In this Essay written for the symposium on "For Love or Money? Defining Relationships in Law and Life," I extend my previous consideration of friendship to the specific context of the workplace, analyzing friendship through the lens of the ties that arise at work instead of those assumed to arise within the home. Many adults spend half or more of their waking hours at work, in the process forming relationships with supervisors, co-workers, subordinates, customers, and other third parties. Although such relationships are at times primarily transactional, at other times they take on intimate qualities similar to those of family ...


Disparate Impact And Pregnancy: Title Vii's Other Accommodation Requirement, Camille Hébert Jan 2015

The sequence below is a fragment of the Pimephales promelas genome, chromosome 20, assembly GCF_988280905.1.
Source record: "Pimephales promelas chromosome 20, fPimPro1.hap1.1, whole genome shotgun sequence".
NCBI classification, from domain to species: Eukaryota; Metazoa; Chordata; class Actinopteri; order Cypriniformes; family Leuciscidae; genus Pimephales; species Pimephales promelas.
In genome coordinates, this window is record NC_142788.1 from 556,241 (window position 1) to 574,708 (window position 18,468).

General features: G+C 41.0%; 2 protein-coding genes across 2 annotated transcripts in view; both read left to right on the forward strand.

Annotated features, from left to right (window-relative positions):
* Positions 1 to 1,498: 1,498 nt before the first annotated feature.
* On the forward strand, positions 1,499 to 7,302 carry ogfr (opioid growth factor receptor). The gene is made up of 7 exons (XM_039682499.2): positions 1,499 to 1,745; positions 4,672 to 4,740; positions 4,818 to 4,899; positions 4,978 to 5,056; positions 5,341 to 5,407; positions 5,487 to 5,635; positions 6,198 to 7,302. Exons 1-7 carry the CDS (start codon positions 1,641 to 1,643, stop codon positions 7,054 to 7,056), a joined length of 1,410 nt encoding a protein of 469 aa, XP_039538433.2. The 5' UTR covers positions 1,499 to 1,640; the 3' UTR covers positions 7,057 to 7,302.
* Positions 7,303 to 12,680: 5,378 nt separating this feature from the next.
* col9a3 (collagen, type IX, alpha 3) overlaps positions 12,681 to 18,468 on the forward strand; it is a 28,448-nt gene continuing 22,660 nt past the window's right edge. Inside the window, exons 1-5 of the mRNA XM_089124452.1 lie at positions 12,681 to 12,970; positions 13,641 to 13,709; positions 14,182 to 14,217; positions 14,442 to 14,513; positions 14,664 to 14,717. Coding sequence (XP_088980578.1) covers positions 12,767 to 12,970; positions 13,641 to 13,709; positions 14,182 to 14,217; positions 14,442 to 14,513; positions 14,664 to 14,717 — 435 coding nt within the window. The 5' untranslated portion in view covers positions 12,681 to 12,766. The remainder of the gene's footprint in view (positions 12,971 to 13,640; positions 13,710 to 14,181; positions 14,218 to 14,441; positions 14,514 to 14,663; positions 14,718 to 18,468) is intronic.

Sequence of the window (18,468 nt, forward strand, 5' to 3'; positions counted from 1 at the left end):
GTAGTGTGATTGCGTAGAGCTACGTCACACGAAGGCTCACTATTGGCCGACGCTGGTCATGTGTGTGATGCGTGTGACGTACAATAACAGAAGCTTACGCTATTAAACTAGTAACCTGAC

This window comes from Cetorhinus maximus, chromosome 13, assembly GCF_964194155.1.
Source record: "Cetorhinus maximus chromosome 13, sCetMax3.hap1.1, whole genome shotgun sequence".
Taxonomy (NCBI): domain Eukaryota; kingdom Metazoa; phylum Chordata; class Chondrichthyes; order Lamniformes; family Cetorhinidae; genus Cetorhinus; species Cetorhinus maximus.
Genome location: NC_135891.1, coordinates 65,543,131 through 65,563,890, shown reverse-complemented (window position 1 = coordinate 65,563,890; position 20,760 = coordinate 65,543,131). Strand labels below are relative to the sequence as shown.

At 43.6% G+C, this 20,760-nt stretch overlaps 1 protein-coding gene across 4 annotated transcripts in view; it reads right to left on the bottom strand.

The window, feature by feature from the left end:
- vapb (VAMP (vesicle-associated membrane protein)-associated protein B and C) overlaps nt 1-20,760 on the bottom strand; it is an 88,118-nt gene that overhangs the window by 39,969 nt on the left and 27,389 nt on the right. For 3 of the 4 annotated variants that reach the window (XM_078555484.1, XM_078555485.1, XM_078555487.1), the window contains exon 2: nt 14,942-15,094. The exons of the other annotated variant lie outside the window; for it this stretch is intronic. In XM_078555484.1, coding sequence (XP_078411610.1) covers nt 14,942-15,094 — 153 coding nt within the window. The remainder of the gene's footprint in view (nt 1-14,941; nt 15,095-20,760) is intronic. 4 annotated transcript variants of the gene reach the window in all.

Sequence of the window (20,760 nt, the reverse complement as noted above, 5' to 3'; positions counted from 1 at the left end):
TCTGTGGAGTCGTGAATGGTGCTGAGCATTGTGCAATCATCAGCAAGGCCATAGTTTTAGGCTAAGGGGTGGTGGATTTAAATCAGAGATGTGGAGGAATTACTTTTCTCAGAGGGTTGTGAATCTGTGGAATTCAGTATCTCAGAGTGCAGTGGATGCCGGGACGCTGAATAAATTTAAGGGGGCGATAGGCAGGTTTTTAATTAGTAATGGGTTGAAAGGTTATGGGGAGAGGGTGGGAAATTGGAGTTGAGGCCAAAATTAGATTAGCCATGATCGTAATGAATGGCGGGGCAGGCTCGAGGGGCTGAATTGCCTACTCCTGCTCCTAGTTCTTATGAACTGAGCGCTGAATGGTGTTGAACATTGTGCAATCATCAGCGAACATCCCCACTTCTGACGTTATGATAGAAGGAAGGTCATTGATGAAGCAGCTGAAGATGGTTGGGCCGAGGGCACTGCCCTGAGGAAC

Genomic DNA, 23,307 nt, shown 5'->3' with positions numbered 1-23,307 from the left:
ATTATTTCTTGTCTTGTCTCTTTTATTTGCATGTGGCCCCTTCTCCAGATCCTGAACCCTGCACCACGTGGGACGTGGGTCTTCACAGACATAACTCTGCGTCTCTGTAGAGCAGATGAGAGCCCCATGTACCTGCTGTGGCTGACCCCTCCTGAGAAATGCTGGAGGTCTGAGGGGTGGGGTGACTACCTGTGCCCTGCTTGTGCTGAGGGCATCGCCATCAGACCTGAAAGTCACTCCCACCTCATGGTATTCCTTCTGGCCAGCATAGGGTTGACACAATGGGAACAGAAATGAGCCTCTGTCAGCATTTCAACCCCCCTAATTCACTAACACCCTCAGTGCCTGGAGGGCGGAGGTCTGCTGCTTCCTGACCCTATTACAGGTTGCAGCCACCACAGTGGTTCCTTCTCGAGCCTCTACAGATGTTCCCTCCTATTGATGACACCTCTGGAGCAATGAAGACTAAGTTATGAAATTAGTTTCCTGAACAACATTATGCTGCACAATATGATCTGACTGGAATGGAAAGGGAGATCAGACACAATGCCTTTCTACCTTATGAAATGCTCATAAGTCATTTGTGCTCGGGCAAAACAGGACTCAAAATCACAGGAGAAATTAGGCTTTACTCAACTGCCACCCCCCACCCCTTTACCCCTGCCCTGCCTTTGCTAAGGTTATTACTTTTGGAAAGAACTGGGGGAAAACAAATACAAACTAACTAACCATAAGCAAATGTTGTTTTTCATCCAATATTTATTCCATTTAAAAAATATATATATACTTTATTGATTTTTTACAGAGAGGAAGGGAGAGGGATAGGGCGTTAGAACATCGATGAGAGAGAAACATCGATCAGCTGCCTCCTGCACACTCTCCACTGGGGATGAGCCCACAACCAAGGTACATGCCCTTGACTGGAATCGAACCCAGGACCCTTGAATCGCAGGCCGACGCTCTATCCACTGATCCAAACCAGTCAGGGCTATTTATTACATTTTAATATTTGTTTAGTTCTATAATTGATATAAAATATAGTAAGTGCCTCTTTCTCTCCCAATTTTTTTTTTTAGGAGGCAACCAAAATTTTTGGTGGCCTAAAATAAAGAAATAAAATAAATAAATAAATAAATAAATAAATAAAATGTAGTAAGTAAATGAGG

Disparate Impact And Pregnancy: Title Vii's Other Accommodation Requirement, Camille Hébert

American University Journal of Gender, Social Policy & the Law

No abstract provided.


Work Wives, Laura A. Rosenbury Jul 2013

Work Wives, Laura A. Rosenbury

UF Law Faculty Publications

Traditional notions of male and female roles remain tenacious at home and work even in the face of gender-neutral family laws and robust employment discrimination laws. This Article analyzes the challenge of gender tenacity through the lens of the “work wife.” The continued use of the marriage metaphor at work reveals that the dynamics of marriage flow between home and work, creating a feedback loop that inserts gender into both domains in multiple ways. This phenomenon may reinforce gender stereotypes, hindering the potential of law to achieve gender equality. But such gender tenacity need not always lead to subordination. The ...


The Exit Myth: Family Law, Gender Roles, And Changing Attitudes Toward Female Victims Of Domestic Violence, Carolyn B. Ramsey Jan 2013